Riedmiller admits that perhaps the travel warnings and worldwide slump in tourism have played some role in Chumbe’s not yet reaching full occupancy, despite the awards and five years of operations. “Fortunately, with our frugal annual management budget, we can run the MPA with a 30% occupancy rate, and we’ve been getting that since the year 2000,” she says. “This is why I believe that small-scale eco-tourism can indeed fund management of small parks even during crisis times.”
For more information:
Renee Gonzalez Montagut, FMCN, Hidalgo 94 Centro, Xalapa, Veracruz 91000, Mexico. Tel: +52 22 8841 2670; E-mail: firstname.lastname@example.org
Mark Erdmann, NRM/EPIQ North Sulawesi, Jl. Santo Joseph No. 39, Manado 95116, Indonesia. Tel: +62 431 842320; Email: email@example.com; Web: www.bunaken.or.id
Sibylle Riedmiller, CHICOP, P.O. Box 3203, Zanzibar, Tanzania. Tel: +255 24 2231040; E-mail: firstname.lastname@example.org; Web: www.chumbeisland.com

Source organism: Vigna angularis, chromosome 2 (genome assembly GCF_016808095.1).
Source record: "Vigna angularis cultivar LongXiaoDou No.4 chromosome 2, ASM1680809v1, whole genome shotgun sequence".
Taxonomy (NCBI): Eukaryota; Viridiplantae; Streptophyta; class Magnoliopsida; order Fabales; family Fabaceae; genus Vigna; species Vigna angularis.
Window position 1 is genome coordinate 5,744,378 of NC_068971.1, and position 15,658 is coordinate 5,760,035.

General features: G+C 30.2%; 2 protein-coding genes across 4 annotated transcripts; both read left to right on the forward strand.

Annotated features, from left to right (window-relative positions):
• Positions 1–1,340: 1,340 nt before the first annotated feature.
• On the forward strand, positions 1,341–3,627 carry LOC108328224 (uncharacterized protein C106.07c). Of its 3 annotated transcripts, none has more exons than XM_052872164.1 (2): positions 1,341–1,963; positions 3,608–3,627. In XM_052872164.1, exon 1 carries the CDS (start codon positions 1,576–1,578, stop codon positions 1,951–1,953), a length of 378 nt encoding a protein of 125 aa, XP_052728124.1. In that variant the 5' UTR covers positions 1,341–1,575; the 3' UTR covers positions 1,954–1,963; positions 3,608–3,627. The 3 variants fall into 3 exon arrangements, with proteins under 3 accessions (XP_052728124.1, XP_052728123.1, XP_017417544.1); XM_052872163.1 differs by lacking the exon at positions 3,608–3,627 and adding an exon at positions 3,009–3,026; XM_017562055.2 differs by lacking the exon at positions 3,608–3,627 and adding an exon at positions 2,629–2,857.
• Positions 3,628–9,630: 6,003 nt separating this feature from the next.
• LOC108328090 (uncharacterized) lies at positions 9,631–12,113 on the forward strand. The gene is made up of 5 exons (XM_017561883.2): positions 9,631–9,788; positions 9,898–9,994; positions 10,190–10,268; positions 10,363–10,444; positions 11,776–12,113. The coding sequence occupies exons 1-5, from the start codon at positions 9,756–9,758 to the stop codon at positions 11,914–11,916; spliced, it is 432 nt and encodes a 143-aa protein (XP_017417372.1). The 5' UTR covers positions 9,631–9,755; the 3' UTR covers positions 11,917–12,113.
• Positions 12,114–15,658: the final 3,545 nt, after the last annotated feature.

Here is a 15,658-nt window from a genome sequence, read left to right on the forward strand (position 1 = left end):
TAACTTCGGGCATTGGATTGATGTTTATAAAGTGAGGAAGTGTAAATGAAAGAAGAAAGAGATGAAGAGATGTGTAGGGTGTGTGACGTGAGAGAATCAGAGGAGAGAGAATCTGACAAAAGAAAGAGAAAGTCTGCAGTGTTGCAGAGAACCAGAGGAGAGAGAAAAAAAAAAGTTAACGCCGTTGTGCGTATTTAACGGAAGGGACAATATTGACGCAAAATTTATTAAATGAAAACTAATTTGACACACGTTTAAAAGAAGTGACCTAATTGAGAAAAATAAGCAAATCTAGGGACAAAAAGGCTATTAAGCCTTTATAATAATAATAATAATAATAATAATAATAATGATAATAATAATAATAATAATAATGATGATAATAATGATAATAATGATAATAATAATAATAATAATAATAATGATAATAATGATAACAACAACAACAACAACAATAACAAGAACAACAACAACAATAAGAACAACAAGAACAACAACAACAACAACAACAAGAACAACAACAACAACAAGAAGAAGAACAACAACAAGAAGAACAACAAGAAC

BOX: Underutilization of user fees
Of the 484 MPAs in the Wider Caribbean, only 34 of them charge user fees. This is a pathetically low number, says Kalli De Meyer, former director of the Bonaire Marine Park. “Fees are a highly underutilized mechanism for funding MPAs,” she says.
Now executive director of Coral Resource Management, a not-for-profit corporation based on Bonaire, De Meyer is encouraging more MPAs to follow the lead of Bonaire Marine Park, where a US$10 entrance fee has been in place since 1992. She points to studies that show visitor fees for parks are often set lower than visitors’ willingness to pay, when they are set at all. Why? “There is a strong perception on the part of the tourism industry, particularly the dive industry, that visitors are unwilling to pay for conservation,” she says. “And the industry frequently sees fees as unfairly targeting their clientele.”